Why tune down a 1/2 step?

Discussion in 'Playing and Technique' started by davya, Apr 9, 2008.

  1. davya

    davya Member

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    So, why would you tune down a 1/2 step (or more)? I know that SRV and Albert King before him played heavy strings to get the "tone" but tuned down so they could play and bend strings easier. That makes some sense.

    What other reason would you tune down? Standard tuning but just 1/2 step or more lower?
     
  2. Austinrocks

    Austinrocks Member

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    A strat has a longer scale length than a Gibson, tuning a strat down 1/2 a steop or even a whole step dramatically improves the tone, you can also use heavier strings, I used 11s on mine when I was tuning down 1/2 step, that really got me nice tone, its even better if you go further down, I went down to 2 steps to C and it really was wild, the 11s were floppy, I had a baratone Gibson SG and tuned it down to 2.5 steps to B, that was a wild guitar to play.
     
  3. Joe Robinson

    Joe Robinson Gold Supporting Member

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    IMHO it sounds better. And not just IMHO, it's helps the vocalist out immesurably. And I should say, not just the lead singer, but the backing vocalists also. Lowering the key is not always an option for both guitar and bass, so the best method (Hendrix, U2, SRV DLR era VH amongst others) is to tune down a half step, and play the song in the normal position on the guitar, thereby lowering the key 1/2 a step.
     
  4. boldaslove1977

    boldaslove1977 Silver Supporting Member

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    i just did my first-ever solo acoustic gig... (usually i sing a harmony part or 2, and that's about it).

    i had never tuned down a half step before that night, but i figured i needed all the help i could get. it made a huge difference.
     
  5. The Captain

    The Captain Supporting Member

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    Add later Metallica and GNR to that list.
    Grown men have deep voices and reaching high notes gets harder.
    I like the feel of Eb. Currently I use 10's, but I'm going to try top-wrapped 11's on an LP soon, for a change. My FR guitar stayes in Eb all the time. There is so much music I need that for, so it works out.
     
  6. gw_bluesman

    gw_bluesman Member

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    I'm with you davya .... I am 48, playing since I was 13 and I have never tuned down. I read a few posts that said it helps vocals? ... well, my first reply would be .... just play the song in a lower key, why tune the guitar down?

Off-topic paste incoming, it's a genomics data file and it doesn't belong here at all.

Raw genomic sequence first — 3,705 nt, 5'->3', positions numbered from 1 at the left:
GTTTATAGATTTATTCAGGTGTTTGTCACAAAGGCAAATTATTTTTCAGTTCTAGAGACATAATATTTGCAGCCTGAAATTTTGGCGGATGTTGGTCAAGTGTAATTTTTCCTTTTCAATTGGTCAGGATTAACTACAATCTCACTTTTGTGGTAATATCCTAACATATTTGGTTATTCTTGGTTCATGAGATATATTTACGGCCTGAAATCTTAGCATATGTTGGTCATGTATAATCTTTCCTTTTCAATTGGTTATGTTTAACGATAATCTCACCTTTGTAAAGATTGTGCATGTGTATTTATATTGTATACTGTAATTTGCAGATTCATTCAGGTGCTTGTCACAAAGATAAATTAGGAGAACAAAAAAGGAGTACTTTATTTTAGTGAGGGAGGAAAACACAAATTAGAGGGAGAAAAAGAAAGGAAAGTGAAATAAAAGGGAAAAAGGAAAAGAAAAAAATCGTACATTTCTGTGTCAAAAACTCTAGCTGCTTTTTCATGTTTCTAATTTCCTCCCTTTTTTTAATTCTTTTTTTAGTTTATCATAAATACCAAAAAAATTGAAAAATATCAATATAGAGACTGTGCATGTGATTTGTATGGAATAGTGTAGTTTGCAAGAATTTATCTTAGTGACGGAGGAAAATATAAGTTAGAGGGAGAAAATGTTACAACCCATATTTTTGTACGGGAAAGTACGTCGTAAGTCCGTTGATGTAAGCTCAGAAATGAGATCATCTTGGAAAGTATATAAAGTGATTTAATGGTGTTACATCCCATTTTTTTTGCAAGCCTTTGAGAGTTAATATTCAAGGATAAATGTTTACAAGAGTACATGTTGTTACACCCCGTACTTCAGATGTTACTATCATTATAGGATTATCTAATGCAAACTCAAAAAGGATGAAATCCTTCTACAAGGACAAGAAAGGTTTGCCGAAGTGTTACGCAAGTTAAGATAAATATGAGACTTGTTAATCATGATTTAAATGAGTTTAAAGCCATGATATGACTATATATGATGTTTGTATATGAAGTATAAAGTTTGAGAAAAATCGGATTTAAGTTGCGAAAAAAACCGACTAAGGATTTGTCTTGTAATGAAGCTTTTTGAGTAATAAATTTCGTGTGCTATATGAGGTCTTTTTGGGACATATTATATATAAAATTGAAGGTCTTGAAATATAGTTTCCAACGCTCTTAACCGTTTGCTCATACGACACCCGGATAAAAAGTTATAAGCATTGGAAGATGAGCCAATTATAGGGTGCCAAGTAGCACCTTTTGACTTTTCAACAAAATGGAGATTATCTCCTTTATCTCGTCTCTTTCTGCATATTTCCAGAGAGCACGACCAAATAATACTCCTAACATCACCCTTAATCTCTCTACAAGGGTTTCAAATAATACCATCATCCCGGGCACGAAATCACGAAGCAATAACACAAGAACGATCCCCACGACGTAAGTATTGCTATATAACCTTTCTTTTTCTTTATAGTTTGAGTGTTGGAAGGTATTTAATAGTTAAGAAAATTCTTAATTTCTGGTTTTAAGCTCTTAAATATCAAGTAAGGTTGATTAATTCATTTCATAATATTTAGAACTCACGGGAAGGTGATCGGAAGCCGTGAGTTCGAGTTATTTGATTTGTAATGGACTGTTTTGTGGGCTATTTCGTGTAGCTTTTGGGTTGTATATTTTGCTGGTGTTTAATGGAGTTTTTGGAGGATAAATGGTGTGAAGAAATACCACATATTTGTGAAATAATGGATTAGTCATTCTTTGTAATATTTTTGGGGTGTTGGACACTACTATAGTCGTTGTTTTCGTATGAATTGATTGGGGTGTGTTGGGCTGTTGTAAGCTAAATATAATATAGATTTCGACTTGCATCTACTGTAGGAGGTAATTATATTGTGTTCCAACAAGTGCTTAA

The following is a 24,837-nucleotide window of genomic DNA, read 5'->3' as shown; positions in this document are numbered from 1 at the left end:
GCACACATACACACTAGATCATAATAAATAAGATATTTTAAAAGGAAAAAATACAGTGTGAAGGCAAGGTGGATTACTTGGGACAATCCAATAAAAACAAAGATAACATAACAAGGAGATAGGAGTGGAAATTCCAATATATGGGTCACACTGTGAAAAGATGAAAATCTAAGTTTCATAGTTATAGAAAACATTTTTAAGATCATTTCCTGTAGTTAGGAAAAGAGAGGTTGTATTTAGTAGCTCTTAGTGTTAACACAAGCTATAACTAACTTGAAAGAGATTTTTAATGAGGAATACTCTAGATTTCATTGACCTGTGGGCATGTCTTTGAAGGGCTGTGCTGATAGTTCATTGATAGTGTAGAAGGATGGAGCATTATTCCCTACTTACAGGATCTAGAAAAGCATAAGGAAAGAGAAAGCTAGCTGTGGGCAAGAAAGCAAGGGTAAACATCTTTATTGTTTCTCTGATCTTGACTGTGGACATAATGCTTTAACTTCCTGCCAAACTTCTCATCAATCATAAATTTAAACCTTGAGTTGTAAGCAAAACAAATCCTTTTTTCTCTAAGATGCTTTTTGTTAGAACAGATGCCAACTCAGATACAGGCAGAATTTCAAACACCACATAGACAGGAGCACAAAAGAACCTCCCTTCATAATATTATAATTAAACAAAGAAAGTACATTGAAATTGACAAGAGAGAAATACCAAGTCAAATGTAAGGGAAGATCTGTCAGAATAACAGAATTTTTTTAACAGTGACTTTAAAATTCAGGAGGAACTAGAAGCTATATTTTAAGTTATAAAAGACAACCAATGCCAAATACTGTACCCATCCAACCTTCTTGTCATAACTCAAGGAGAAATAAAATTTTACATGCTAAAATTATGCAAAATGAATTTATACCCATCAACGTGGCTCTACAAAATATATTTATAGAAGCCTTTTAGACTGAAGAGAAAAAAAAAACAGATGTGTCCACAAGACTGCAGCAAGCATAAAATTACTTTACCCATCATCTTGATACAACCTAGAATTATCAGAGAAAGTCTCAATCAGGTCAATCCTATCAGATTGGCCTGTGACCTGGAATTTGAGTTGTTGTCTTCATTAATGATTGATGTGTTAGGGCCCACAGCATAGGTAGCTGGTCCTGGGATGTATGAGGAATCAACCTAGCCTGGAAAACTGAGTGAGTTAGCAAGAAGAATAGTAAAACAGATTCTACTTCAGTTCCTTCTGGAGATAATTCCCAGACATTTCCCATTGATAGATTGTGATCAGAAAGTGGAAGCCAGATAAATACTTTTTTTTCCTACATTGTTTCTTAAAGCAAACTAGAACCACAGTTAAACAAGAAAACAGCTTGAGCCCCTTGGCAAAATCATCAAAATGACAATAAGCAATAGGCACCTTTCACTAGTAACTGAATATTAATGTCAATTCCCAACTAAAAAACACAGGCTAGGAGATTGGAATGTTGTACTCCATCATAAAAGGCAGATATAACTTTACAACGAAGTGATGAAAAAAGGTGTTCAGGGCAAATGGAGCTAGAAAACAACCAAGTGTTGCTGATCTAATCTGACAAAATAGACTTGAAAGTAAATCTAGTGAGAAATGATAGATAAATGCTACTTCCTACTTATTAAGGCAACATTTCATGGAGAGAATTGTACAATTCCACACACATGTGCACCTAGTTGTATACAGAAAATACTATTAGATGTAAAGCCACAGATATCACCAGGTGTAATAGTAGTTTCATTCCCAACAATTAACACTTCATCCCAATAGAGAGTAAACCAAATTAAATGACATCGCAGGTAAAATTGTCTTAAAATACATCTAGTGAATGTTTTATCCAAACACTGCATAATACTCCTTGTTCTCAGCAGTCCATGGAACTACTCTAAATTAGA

Another problem I see is when playing with horns, they love Bb as a horn key. So if I were to tune down a 1/2 step, then I would be playing in 8th of "C" position to be in tune with the horns and frankly, that would be confusing.

    Now maybe you guys are onto something or maybe I am just old school but tuning down a 1/2 step just doesn't make any sense to me. That said, there are drop D and open tunings that make sense like for slide, etc.

    Again, if the key is too high to sing against, then transpose to a lower key. If your hands are not strong enough to stretch strings and do solid bends, then perhaps exercise your hands to strengthen them.
     
  7. JonR

    JonR Member

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    But actually, playing with horns offers another good reason to tune down.
    If you play in "E" a half-step down, that's concert Eb. Now you're in a common jazz key, an alto player's home key (C for them), and far easier too for trumpet and other saxes than concert E major is.
    So if you want to play a song in E (because you need those open chord shapes), and work with a horn section, then a half-step down makes it easy all round.

    Of course, if you then play in "C", that's their B major, and they wont like that...

    However, I have in the past tuned down a whole step, so that I can play C shapes and be in the horn-friendly key of Bb. (But only on one guitar, for a couple of tunes, and because I had a specific fingerstyle part that wasn't possible in standard.)

    Generally, I'm instinctively in agreement with you.
    At the same time tho, there must be good reasons for tuning a half-step down, if so many people are doing it.
    I'm sure most of it is because their heroes do it and they want to copy them! But why would (say) Hendrix (one of the first to do it) have tuned down?